X-factor Report 07 February 2015
by Lance Roberts, StreetTalk Live
After a very bumpy December and January, I wrote this past Monday that the markets had reached enough of an oversold condition to bounce. That call was almost perfect as the markets had one of their biggest rally weeks in the past three years.
“However, during any correction, or more importantly during a mean-reversion process, the financial markets do not move in a singular direction but rather like a “ball bouncing down a hill.” For investors, it is these short-term bounces that should be used to rebalance exposure to “portfolio risk.”
As shown in the chart below, the S&P 500 has gotten oversold on a short-term basis and is due for a bounce to the current downtrend resistance line. Importantly, the market is sitting on what has been critical support in recent months at the 150-day moving average. A failure of this support will lead to a retest of the October, 2014 lows.”
(The chart below is from Monday)
The rally this past week did move the market above the downtrend resistance as noted in the updated chart below. In addition, as you will notice, the oversold condition that did exist, has evaporated. It is now IMPERATIVE that the markets clear the next two levels of overhead resistance and substantially breakout to new highs if this rally is to be sustained. The support line has become a critical component of the markets over the last several months. A significant break of that support (blue line) could signal the onset of a much bigger correction. Pay attention.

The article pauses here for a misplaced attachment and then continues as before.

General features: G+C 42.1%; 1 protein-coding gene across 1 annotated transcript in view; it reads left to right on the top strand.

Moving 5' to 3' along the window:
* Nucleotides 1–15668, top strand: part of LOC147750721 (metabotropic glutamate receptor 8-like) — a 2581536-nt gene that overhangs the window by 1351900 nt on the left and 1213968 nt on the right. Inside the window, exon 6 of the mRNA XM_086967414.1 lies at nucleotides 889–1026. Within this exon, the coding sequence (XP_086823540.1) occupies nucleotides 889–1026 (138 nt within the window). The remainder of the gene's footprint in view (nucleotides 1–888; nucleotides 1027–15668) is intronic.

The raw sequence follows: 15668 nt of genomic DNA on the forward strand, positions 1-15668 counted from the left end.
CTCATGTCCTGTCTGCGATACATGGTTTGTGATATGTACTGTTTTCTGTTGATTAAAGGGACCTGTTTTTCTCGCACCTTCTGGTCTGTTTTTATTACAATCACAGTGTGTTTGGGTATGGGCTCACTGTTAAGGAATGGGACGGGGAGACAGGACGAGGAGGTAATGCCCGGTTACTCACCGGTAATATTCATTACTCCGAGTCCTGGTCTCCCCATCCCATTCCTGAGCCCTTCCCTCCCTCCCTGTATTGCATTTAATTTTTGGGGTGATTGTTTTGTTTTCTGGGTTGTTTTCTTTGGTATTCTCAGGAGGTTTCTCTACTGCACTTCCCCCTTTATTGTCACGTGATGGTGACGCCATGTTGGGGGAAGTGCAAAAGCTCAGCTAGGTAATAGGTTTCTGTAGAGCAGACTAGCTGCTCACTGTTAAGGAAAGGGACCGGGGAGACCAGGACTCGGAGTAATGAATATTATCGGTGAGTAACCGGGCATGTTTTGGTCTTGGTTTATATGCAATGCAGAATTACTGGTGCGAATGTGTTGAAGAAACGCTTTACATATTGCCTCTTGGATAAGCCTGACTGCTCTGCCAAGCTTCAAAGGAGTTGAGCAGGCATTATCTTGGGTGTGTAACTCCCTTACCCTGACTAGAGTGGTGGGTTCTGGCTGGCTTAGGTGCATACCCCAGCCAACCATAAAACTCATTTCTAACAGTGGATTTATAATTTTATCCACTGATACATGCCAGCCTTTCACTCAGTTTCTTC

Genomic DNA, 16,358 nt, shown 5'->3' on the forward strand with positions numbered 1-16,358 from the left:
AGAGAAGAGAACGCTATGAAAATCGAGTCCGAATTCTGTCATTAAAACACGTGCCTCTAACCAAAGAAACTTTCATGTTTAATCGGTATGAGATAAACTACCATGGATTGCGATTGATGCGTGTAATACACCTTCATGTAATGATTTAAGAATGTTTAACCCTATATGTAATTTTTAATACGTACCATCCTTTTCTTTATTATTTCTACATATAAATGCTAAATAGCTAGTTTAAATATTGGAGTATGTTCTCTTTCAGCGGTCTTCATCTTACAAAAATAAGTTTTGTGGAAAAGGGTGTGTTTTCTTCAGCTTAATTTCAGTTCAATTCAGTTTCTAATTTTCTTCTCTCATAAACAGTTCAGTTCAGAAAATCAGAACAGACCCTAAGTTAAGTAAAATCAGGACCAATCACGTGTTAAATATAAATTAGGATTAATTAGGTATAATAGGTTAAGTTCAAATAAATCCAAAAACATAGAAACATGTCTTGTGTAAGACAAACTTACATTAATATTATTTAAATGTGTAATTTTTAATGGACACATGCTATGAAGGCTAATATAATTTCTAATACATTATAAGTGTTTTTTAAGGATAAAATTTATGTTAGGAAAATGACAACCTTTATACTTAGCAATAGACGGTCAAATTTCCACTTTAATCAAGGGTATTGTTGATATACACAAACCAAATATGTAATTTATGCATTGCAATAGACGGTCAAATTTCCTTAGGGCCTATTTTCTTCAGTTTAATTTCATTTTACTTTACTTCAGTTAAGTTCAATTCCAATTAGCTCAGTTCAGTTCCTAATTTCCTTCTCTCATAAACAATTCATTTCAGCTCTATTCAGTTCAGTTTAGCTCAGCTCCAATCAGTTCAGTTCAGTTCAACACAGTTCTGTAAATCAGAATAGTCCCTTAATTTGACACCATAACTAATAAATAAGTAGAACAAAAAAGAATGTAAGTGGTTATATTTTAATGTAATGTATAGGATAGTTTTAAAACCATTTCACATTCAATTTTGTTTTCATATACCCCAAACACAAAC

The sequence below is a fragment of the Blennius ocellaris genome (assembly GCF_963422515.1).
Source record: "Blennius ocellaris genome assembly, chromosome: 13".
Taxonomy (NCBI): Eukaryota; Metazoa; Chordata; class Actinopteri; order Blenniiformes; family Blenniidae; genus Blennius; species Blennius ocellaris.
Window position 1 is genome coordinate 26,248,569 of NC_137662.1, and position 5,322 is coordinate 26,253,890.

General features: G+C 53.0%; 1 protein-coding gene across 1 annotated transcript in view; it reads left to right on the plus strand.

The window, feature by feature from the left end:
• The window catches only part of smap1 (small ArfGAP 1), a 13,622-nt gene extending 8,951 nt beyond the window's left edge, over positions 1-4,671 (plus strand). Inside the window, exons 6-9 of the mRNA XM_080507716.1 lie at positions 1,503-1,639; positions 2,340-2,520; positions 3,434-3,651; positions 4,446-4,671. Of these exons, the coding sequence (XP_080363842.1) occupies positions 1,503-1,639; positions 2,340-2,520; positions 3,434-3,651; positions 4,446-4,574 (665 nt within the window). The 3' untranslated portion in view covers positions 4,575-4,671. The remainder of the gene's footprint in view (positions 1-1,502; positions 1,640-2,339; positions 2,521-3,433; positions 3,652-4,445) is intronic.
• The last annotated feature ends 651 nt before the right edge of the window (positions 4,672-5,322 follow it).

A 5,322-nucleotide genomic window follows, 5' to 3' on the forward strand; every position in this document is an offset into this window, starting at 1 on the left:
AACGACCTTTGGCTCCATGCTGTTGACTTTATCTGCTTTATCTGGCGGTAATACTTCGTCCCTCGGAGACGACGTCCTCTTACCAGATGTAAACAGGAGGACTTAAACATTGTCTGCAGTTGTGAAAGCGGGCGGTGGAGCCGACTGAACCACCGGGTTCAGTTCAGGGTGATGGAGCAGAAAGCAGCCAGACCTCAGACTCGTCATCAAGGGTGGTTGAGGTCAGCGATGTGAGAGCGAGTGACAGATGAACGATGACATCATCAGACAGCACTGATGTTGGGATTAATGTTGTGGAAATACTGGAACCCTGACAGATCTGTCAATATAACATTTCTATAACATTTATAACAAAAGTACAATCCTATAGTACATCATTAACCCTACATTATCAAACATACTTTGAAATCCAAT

NOTE: These near vertical pushes higher, as witnessed since the end of October, are not historically typical. However, the clearance above the downtrend resistance does give some room to increase equity exposure in the portfolios (see 401k plan manager below for details).
A rally from this support line could last several days to a couple of weeks. It is advisable to use the rally to “clean up” existing portfolios by selling laggards, reducing high-beta risk and rebalancing winners by taking profits and rebalancing back to target weights.
(Important note: Notice that I did not say “rebalance portfolios” which implies selling winners to buy losers. The goal here is to let winning positions continue to flourish by simply “pruning” the position, and “weeding” the portfolio by selling the losers dragging on overall performance.)
However, any action you take should be done with EXTREME CAUTION. As stated, any action should include the regular and consistent instruction to rebalance portfolios, trim winners and sell laggards which has only enhanced portfolio stability to date.
Just as a reminder, here they are again:
Retain cash raised from sales for opportunities to purchase investments later at a better price. Investment Rule: Sell High, Buy Low
Important “Sell Signal” In The Works
Lastly, the long-term chart of the markets are beginning to flash warning signs that this extremely long bull-market cycle may be at risk. While it is still too early to make a more defensive call now, there are signs of significant deterioration in the overall “momentum” of the market.